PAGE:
Australia’s largest food manufacturer Nestlé and recycler iQ Renew have launched a trial with 2,000 households to test the recycling of soft plastic packaging.
The trial is taking place on the NSW Central Coast, with plans to extend it to around 140,000 homes.
With the vast majority of post-consumer soft plastic going to landfill, the trial aims to find ways to have the public play their part in collecting household soft plastic and turn it into a resource.
Participating households will collect their clean soft plastics in a purpose-made bright yellow ‘Curby’ bag.
The bag is then placed in their yellow recycling bin for pick up with their regular recycling collection.
Tags will identify the bags and help to improve the sorting process, ensuring they can be separated from other recyclables.
The soft plastics will then be shredded and become a resource for use in other plastic products, chemical recycling and energy recovery.
iQ Renew CEO Danial Gallagher said that the trial aimed to test how collecting and processing soft plastics can be scaled up.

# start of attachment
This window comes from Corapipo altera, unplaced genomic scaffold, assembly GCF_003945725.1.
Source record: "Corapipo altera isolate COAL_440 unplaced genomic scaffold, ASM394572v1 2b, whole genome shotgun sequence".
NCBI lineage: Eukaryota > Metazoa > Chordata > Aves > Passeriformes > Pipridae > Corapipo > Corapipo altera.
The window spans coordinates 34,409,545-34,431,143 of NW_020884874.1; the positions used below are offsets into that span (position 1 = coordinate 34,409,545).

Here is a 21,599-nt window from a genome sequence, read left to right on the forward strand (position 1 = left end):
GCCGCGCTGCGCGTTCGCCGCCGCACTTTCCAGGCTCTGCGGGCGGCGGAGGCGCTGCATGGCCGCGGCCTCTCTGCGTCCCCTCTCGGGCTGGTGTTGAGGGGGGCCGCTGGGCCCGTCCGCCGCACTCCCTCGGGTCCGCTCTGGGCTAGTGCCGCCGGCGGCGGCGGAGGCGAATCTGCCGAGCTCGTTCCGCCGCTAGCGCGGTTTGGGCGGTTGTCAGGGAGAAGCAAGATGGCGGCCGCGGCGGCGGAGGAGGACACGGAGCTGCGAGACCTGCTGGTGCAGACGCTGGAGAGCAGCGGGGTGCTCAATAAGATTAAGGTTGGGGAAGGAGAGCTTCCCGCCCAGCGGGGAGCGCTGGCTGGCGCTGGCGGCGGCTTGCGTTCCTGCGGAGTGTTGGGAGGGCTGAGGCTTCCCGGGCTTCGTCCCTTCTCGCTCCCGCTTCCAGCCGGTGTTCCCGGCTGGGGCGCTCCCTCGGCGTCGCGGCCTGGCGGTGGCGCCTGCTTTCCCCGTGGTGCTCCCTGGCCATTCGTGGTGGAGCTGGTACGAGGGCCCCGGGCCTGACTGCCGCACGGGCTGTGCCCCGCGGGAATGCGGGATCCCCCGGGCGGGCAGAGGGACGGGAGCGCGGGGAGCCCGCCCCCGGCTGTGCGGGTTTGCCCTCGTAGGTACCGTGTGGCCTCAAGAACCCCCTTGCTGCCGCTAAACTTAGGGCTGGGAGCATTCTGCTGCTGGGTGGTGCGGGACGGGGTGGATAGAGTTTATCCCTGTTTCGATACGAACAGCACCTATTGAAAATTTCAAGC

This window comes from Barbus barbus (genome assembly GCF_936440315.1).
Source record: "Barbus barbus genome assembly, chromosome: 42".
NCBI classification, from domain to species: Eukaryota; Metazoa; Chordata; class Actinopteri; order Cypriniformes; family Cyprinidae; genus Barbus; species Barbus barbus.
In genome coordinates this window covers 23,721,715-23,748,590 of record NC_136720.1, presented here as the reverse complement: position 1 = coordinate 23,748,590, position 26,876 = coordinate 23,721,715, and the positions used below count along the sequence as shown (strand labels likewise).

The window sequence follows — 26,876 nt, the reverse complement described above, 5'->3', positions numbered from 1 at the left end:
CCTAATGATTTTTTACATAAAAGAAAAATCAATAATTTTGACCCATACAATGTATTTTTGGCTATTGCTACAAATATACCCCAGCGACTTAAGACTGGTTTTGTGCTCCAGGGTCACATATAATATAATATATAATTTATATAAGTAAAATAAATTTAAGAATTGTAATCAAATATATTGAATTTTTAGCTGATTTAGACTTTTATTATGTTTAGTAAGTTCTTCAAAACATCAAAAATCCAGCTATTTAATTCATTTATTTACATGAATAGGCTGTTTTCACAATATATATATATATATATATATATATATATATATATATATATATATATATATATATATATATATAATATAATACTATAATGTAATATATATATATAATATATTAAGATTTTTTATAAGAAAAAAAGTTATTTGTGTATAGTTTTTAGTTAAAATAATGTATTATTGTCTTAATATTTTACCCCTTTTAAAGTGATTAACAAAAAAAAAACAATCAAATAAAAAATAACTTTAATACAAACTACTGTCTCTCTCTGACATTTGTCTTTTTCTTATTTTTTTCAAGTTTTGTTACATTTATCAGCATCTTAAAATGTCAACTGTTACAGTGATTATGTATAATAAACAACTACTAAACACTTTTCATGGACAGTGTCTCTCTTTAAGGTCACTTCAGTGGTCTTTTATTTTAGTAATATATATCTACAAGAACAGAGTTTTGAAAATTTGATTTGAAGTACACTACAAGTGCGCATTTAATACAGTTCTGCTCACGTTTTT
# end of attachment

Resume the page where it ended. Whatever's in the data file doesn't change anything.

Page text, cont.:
Gallagher said: “By piloting the Curby solution, residents of the Central Coast will help demonstrate that preventing soft plastic ending up in landfill is not only possible, but simple and highly achievable.
“The trial will help answer a few questions – how will the community adopt this? Can we keep loose plastics out of other recyclables? Will the bags survive the truck? Can we use regular shopping bags?”
Gallagher said recovering soft plastic from other items in household recycling is challenging for sorting facilities.
Nestlé Australia CEO Sandra Martinez said that with soft plastics making up 30 per cent of the plastic packaging used in Australia, the company wanted to be part of finding new approaches to boosting recycling .
“While Nestlé wants to reduce its use of virgin plastics and increase our use of recycled packaging, this won’t happen without robust collection, sorting and processing systems.
“Experience in Australia and round the world shows that people are more likely to recycle when it’s easy to access, and that kerbside is most successful.”
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